Remember peak oil? Neither does anyone else.
Two decades ago oil executives worried about running out of the stuff, and as late as the early 2000s people were planning on $200 per barrel oil and $5.00 per gallon gasoline. Times have changed.
With fracking unlocking millions of barrels of oil per day and consumers, at least for a while, driving more efficient vehicles, oil supplies expanded while demand growth eased.
This is great news for consumers, but its hard on oil producers, particularly countries with nationalized oil firms that fill government coffers. OPEC and a larger group led by Russia, together called OPEC+, have put quotas on their output in efforts to lift oil prices. It has worked, at least in part, but now producers are running up against a new problem, the coronavirus.
The virus has killed at least 106 people, with more than 2,800 infected. Chinese authorities have effectively locked down Wuhan, a city of some 10 million people, and several other cities. The spread of the virus has pummeled the price of crude oil, and indeed other commodities, as the market fears it will lead to a slump in fuel demand as people cancel travel plans and economic activities are curtailed.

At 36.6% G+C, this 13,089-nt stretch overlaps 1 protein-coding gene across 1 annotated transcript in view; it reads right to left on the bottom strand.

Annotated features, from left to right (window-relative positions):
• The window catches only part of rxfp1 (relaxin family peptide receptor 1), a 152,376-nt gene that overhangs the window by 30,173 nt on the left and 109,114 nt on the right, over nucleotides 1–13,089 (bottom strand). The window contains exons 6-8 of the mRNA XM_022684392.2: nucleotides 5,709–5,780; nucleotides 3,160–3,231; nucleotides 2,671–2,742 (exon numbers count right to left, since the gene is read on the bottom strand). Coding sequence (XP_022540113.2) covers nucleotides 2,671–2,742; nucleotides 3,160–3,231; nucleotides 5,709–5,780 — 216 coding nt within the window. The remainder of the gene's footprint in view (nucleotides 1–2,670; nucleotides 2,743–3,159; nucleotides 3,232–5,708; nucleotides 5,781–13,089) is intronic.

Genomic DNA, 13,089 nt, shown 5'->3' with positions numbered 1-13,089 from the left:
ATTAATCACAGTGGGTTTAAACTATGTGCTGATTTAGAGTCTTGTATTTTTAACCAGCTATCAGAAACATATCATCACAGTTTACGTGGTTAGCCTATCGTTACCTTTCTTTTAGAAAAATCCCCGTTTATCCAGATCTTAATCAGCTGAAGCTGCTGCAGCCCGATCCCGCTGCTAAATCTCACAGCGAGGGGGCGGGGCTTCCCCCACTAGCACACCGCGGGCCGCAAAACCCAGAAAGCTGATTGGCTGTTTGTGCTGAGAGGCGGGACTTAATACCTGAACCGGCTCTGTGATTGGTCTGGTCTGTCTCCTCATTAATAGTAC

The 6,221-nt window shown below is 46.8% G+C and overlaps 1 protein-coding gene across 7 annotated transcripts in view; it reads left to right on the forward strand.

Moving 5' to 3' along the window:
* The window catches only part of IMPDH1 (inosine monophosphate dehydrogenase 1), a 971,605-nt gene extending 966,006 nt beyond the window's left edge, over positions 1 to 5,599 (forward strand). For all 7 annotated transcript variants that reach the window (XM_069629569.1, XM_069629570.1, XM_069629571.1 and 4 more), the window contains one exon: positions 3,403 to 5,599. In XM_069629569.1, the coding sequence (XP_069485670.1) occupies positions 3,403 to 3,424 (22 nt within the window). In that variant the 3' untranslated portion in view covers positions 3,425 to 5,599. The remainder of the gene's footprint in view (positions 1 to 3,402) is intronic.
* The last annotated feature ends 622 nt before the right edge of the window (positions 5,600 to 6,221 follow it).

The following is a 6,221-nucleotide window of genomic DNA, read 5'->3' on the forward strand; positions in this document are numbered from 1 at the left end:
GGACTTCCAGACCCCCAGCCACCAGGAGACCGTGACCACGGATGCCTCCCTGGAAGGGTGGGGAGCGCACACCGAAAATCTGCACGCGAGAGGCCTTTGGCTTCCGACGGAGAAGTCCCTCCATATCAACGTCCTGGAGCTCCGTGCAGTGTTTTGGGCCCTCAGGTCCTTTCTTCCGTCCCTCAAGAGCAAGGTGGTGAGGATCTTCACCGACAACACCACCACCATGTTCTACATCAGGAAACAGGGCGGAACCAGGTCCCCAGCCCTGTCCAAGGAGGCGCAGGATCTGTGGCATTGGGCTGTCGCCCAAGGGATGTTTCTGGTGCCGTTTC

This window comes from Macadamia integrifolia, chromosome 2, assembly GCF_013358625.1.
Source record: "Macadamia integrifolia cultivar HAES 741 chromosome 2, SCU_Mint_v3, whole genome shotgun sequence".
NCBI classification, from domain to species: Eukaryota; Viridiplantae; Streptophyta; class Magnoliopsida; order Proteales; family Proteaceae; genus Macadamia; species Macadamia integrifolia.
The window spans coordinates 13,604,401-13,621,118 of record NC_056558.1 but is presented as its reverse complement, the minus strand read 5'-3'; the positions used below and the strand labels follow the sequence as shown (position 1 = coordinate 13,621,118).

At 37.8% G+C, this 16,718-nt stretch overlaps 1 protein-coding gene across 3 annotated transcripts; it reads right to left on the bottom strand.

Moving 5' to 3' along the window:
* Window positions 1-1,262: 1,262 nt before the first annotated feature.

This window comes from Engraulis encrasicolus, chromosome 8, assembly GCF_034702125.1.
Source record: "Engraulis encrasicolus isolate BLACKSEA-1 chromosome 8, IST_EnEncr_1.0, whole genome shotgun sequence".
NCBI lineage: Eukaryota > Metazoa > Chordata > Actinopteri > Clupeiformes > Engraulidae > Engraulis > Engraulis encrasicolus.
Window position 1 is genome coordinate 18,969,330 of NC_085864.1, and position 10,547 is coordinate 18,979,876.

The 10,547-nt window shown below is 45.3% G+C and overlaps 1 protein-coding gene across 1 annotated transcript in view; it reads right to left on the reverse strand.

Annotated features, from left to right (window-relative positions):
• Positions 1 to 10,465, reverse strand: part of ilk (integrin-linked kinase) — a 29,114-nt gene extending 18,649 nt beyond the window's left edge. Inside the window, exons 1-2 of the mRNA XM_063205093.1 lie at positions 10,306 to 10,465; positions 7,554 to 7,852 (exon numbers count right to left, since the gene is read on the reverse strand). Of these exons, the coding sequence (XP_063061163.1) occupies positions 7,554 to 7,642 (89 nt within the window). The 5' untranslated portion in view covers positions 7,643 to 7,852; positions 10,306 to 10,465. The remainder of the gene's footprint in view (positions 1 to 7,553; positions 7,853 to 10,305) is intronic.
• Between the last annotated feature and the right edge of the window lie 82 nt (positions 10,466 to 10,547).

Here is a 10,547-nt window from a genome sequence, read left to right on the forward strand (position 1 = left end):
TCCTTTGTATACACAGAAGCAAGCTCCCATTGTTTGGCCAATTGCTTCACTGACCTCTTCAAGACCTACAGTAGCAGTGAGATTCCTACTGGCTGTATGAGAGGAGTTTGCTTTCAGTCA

Oil recently closed at $59.32 per barrel, the lowest price in three months.
It’s obviously hard to quantify what the exact hit to demand will be, with much depending on how quickly the virus is contained.
If the experience with Severe Acute Respiratory Syndrome (SARS), another type of coronavirus that struck Asia in 2003, is any guide, there will be a short, sharp hit to fuel demand, particularly jet fuel, followed by a recovery.
That might give oil producers a little hope that all of this will be over soon, but there are no guarantees.
In an odd bright spot for the energy sector, several oil producers have gone offline temporarily.
Civil conflict in Libya has knocked almost 1 million bpd of output offline, with the North African country’s state oil firm saying it was down to 262,000 bpd from 1.2 million previously.
Nigeria’s exports are also under a bit of a cloud, with major producer Royal Dutch Shell declaring force majeure on shipments of the Bonny Light grade on Jan. 22 after a pipeline was shut.
Kazakhstan suspended oil shipments to China on Jan. 16 after the discovery of excess levels of organic chloride, although some crude has since started flowing from the central Asian nation.
The decline in supply can offset falling demand, supporting prices.